Like many open source projects, Jikes uses CVS (Concurrent Versions System)
to manage its source code. CVS allows several people to work on the same
files at the same time. It allows people to make changes locally
and commit them to a shared repository. Each file has an associated
version number which the system uses to keep track of what's been
changed as the project moves forward. Using CVS, one can compare
two versions of file to see changes, compare multiple files,
revert to a previous state, and retreive old releases. For more
information on how CVS works, you may want to go to
CERN Web site about CVS (http://wwwinfo.cern.ch/asd/cvs/), or
to the Official CVS Web site (http://cvshome.org).
Official Releases source
The most recent official release of Jikes is available
at the Jikes Download Page.
It's already packaged as a single
downloadable file, so you don't need CVS if you will
be using a released version of Jikes.
CVS Client Setup
If you want to contribute to the Jikes project, you will
need the install a cvs client. The appropriate
CVS Client is of course platform-dependent, and you'll find the
correct resources in the topic related to your platform on the left.
Some folks run into problems using CVS on machines behind
a firewall. If your firewall will not allow you to make
connections to machines out on the Internet, there is nothing
we can do to help you. You should talk to your system
administrator about the outgoing connection policy at your site.
The CVS client on the developer machine has to be configured to
connect correctly to the Jikes repository. The way of doing so may
vary from one platform to another, but most of the time it's done
by setting the CVSROOT environment variable:
( sh/bash syntax )
When using the CVS client, we suggest that you save the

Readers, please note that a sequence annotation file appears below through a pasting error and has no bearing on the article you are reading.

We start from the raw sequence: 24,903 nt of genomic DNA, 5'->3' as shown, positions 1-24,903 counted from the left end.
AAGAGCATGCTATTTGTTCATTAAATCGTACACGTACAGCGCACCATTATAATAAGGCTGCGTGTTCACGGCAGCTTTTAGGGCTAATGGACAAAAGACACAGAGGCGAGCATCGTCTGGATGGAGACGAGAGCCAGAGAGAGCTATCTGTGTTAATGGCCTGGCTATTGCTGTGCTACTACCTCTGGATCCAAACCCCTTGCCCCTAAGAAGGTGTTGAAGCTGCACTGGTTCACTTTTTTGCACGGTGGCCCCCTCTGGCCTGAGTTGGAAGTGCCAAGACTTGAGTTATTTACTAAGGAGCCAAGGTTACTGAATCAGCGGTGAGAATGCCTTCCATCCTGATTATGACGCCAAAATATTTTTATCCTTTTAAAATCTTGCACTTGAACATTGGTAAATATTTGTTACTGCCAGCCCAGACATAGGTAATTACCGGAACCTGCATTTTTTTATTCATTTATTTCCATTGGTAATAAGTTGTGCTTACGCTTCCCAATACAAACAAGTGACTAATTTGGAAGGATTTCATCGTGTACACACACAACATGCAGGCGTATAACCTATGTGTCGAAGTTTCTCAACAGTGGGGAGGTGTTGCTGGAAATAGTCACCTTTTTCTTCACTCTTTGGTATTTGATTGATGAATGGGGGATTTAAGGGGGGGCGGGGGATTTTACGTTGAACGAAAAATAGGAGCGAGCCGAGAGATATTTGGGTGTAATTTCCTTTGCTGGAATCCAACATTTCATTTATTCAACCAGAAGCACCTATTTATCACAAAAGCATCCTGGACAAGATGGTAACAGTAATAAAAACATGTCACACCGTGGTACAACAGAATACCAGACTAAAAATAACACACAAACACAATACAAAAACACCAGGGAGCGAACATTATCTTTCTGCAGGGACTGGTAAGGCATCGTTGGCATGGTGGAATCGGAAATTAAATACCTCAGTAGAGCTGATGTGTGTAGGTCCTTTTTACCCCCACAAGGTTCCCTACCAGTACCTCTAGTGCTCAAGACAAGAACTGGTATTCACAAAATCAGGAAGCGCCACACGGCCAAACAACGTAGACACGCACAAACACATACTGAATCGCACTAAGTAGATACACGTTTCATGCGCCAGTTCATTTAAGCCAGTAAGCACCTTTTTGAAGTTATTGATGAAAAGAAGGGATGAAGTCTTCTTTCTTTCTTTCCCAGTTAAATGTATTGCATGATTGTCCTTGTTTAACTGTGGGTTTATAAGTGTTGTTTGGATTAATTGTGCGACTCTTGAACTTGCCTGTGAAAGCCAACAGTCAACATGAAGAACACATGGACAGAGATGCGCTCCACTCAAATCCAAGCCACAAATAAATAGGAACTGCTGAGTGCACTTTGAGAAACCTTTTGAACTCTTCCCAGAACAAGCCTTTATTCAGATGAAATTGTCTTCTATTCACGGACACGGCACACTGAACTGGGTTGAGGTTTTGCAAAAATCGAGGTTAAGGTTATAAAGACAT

following default options in your
.cvsrc file should be located in your
cvs -q -z3
- The -q optiion will tell CVS to be quiet and output only needed messages
- The -z3 option will enable compression which makes downloads faster
- The -P option for update and checkout tells the system not to checkout
- The -uN option to diff will use the unidiff format when
printing changes in files and it will include new files
in the diff output. The unidiff format is required for
patches to the Jikes source, it is much easier to read
than the traditional diff format.
Retrieving Jikes source code
The next step is to retrieve the source code itself. The first
time you get the Jikes code, you'll need to perform a
'cvs checkout' of the jikes module.
First, cd to the directory where you want the Jikes source to be
stored on your filesystem. Then, checkout the modules of Jikes you
are interested into
(most will want
The associated directories should now have been created:
jacks in this example.
You're now ready to compile.
Here's the list of Jikes modules available through CVS:
|the Jikes compiler source code
|the old Jikes test package code (unused)
|the Jikes Parser Generator source code
|the project Web pages
Updating Jikes source code
Whenever you want to retrieve the latest modifications made to
the source and update your local source tree copy, you'll need to
use the 'update' command of CVS. Simply cd to the directory
where you checked out the jikes source code and run 'cvs update'.
The above command will contact the CVS server and download
any changes that were made since your last update.
Coping with conflicts
If you made some changes to your local copy of the source tree
and then updated it, a conflict arises if a commiter (a person in
charge of injecting modifications into the master source repository)
made a change to the same file. Most of the time CVS will take care
of resolving that conflict automatically for you. But if the same
portion of code was modified by you (locally) and the commiter (in
the repository), CVS cannot decide which code it's supposed to keep
or how to merge them: CVS reports it to you by saying that an unresolved
In this situation, you'll need to perform the merging action yourself.
To help you in that process, CVS includes both source codes in the
file itself, like this:
[the code you modified locally]
[the code modified by the commiter]
You just have to replace these conflicting sections by the appropriate
code, by hand, to resolve the conflict.
The WebCVS Interface can be a useful way to browse the contents
of the Jikes CVS for those folks that are unable or unwilling to
use the normal CVS client. WebCVS is a Web-based front-end on top of
a CVS-enabled server, so you don't have to do a CVS client installed
to use it. This interface is most handy for comparing
revisions and checking to see when/if a given feature was
added. SourceForge.net uses a more modern ViewCVS for the same purpose.